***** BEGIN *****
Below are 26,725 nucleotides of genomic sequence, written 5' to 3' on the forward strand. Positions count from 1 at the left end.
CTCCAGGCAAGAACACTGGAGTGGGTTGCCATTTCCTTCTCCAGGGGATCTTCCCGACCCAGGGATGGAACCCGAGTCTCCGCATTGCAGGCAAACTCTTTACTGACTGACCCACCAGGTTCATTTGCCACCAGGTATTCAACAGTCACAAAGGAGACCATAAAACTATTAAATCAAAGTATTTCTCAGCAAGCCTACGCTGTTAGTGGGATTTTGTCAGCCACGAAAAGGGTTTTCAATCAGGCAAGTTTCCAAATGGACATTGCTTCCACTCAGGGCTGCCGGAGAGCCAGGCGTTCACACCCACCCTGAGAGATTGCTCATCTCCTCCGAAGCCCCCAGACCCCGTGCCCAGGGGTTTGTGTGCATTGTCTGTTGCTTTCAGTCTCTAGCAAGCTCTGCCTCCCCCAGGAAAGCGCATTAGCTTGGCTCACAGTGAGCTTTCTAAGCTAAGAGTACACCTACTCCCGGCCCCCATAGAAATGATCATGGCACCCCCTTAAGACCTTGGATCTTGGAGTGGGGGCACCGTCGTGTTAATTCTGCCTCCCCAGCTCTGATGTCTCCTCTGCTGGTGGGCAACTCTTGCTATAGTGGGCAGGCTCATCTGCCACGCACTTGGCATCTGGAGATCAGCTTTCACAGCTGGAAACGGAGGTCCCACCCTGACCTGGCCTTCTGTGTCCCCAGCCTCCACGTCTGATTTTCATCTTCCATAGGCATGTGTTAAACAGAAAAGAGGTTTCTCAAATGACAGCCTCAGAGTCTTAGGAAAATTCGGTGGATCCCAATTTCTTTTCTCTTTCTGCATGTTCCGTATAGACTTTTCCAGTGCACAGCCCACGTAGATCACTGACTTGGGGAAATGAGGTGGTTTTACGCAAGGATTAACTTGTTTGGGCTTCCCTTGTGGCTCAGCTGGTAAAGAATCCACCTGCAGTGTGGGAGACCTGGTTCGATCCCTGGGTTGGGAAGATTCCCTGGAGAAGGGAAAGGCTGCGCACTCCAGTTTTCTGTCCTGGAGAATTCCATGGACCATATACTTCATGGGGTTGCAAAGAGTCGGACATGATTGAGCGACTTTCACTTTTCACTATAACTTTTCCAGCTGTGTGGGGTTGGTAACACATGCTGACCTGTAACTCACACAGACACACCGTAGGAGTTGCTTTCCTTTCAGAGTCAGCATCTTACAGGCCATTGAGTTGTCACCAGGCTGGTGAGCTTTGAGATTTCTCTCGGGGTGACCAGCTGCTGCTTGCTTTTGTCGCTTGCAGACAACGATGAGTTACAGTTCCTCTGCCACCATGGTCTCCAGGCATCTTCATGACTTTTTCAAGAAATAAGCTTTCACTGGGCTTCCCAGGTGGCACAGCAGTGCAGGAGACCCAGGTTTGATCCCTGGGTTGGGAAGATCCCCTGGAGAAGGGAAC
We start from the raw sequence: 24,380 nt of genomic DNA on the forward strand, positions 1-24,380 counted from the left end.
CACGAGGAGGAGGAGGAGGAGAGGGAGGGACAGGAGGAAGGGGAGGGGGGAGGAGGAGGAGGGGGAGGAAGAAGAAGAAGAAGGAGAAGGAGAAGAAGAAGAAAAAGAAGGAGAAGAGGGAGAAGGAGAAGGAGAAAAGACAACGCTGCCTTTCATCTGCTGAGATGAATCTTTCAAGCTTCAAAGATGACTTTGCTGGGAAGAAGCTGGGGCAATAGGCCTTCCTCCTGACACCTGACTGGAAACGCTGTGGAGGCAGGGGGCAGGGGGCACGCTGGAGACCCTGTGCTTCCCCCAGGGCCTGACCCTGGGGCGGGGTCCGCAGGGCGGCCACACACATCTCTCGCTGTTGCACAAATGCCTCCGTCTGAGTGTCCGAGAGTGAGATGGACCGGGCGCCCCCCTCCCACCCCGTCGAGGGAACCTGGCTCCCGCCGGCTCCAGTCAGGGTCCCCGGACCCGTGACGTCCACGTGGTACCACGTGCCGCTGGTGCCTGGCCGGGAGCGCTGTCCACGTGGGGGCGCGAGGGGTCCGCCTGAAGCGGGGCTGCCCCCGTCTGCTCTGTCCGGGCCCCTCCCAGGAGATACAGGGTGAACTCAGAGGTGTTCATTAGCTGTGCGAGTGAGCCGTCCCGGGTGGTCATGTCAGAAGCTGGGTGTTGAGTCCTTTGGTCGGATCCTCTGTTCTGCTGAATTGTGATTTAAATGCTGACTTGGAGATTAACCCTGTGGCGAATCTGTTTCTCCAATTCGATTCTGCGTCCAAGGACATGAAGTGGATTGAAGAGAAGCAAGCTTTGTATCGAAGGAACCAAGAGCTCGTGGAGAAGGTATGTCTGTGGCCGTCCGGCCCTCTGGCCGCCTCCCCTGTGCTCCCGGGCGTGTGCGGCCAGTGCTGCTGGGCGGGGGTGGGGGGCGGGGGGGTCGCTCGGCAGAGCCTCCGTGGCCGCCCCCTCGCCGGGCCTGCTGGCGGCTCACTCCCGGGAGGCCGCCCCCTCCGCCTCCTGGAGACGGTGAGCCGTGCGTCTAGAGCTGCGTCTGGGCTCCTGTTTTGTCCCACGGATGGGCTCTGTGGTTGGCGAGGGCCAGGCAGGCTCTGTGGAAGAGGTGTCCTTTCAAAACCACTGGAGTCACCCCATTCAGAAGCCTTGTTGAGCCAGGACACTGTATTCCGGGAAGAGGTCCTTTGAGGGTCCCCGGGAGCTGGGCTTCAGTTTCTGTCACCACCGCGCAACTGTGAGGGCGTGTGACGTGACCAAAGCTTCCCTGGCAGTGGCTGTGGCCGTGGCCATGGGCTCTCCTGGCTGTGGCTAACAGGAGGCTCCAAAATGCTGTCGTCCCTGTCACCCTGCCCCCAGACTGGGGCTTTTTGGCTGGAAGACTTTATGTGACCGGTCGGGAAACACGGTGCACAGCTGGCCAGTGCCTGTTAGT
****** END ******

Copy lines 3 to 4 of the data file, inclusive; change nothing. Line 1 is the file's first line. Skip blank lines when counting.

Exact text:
We start from the raw sequence: 24,380 nt of genomic DNA on the forward strand, positions 1-24,380 counted from the left end.
CACGAGGAGGAGGAGGAGGAGAGGGAGGGACAGGAGGAAGGGGAGGGGGGAGGAGGAGGAGGGGGAGGAAGAAGAAGAAGAAGGAGAAGGAGAAGAAGAAGAAAAAGAAGGAGAAGAGGGAGAAGGAGAAGGAGAAAAGACAACGCTGCCTTTCATCTGCTGAGATGAATCTTTCAAGCTTCAAAGATGACTTTGCTGGGAAGAAGCTGGGGCAATAGGCCTTCCTCCTGACACCTGACTGGAAACGCTGTGGAGGCAGGGGGCAGGGGGCACGCTGGAGACCCTGTGCTTCCCCCAGGGCCTGACCCTGGGGCGGGGTCCGCAGGGCGGCCACACACATCTCTCGCTGTTGCACAAATGCCTCCGTCTGAGTGTCCGAGAGTGAGATGGACCGGGCGCCCCCCTCCCACCCCGTCGAGGGAACCTGGCTCCCGCCGGCTCCAGTCAGGGTCCCCGGACCCGTGACGTCCACGTGGTACCACGTGCCGCTGGTGCCTGGCCGGGAGCGCTGTCCACGTGGGGGCGCGAGGGGTCCGCCTGAAGCGGGGCTGCCCCCGTCTGCTCTGTCCGGGCCCCTCCCAGGAGATACAGGGTGAACTCAGAGGTGTTCATTAGCTGTGCGAGTGAGCCGTCCCGGGTGGTCATGTCAGAAGCTGGGTGTTGAGTCCTTTGGTCGGATCCTCTGTTCTGCTGAATTGTGATTTAAATGCTGACTTGGAGATTAACCCTGTGGCGAATCTGTTTCTCCAATTCGATTCTGCGTCCAAGGACATGAAGTGGATTGAAGAGAAGCAAGCTTTGTATCGAAGGAACCAAGAGCTCGTGGAGAAGGTATGTCTGTGGCCGTCCGGCCCTCTGGCCGCCTCCCCTGTGCTCCCGGGCGTGTGCGGCCAGTGCTGCTGGGCGGGGGTGGGGGGCGGGGGGGTCGCTCGGCAGAGCCTCCGTGGCCGCCCCCTCGCCGGGCCTGCTGGCGGCTCACTCCCGGGAGGCCGCCCCCTCCGCCTCCTGGAGACGGTGAGCCGTGCGTCTAGAGCTGCGTCTGGGCTCCTGTTTTGTCCCACGGATGGGCTCTGTGGTTGGCGAGGGCCAGGCAGGCTCTGTGGAAGAGGTGTCCTTTCAAAACCACTGGAGTCACCCCATTCAGAAGCCTTGTTGAGCCAGGACACTGTATTCCGGGAAGAGGTCCTTTGAGGGTCCCCGGGAGCTGGGCTTCAGTTTCTGTCACCACCGCGCAACTGTGAGGGCGTGTGACGTGACCAAAGCTTCCCTGGCAGTGGCTGTGGCCGTGGCCATGGGCTCTCCTGGCTGTGGCTAACAGGAGGCTCCAAAATGCTGTCGTCCCTGTCACCCTGCCCCCAGACTGGGGCTTTTTGGCTGGAAGACTTTATGTGACCGGTCGGGAAACACGGTGCACAGCTGGCCAGTGCCTGTTAGT